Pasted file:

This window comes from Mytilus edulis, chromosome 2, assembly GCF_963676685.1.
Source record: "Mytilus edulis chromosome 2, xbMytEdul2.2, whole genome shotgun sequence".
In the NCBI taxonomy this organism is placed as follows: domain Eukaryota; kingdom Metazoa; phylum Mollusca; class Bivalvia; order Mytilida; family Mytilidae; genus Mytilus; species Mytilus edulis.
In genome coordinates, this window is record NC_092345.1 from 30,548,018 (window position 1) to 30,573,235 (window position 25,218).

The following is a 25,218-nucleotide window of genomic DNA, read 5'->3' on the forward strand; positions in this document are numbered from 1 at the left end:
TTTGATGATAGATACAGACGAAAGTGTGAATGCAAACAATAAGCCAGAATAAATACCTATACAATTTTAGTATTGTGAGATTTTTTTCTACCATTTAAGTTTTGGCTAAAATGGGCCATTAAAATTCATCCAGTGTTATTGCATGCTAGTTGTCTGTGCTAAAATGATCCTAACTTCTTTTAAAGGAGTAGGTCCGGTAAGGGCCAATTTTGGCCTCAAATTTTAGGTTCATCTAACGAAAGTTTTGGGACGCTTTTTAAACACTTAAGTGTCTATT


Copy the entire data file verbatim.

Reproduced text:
This window comes from Mytilus edulis, chromosome 2, assembly GCF_963676685.1.
Source record: "Mytilus edulis chromosome 2, xbMytEdul2.2, whole genome shotgun sequence".
In the NCBI taxonomy this organism is placed as follows: domain Eukaryota; kingdom Metazoa; phylum Mollusca; class Bivalvia; order Mytilida; family Mytilidae; genus Mytilus; species Mytilus edulis.
In genome coordinates, this window is record NC_092345.1 from 30,548,018 (window position 1) to 30,573,235 (window position 25,218).

The following is a 25,218-nucleotide window of genomic DNA, read 5'->3' on the forward strand; positions in this document are numbered from 1 at the left end:
TTTGATGATAGATACAGACGAAAGTGTGAATGCAAACAATAAGCCAGAATAAATACCTATACAATTTTAGTATTGTGAGATTTTTTTCTACCATTTAAGTTTTGGCTAAAATGGGCCATTAAAATTCATCCAGTGTTATTGCATGCTAGTTGTCTGTGCTAAAATGATCCTAACTTCTTTTAAAGGAGTAGGTCCGGTAAGGGCCAATTTTGGCCTCAAATTTTAGGTTCATCTAACGAAAGTTTTGGGACGCTTTTTAAACACTTAAGTGTCTATT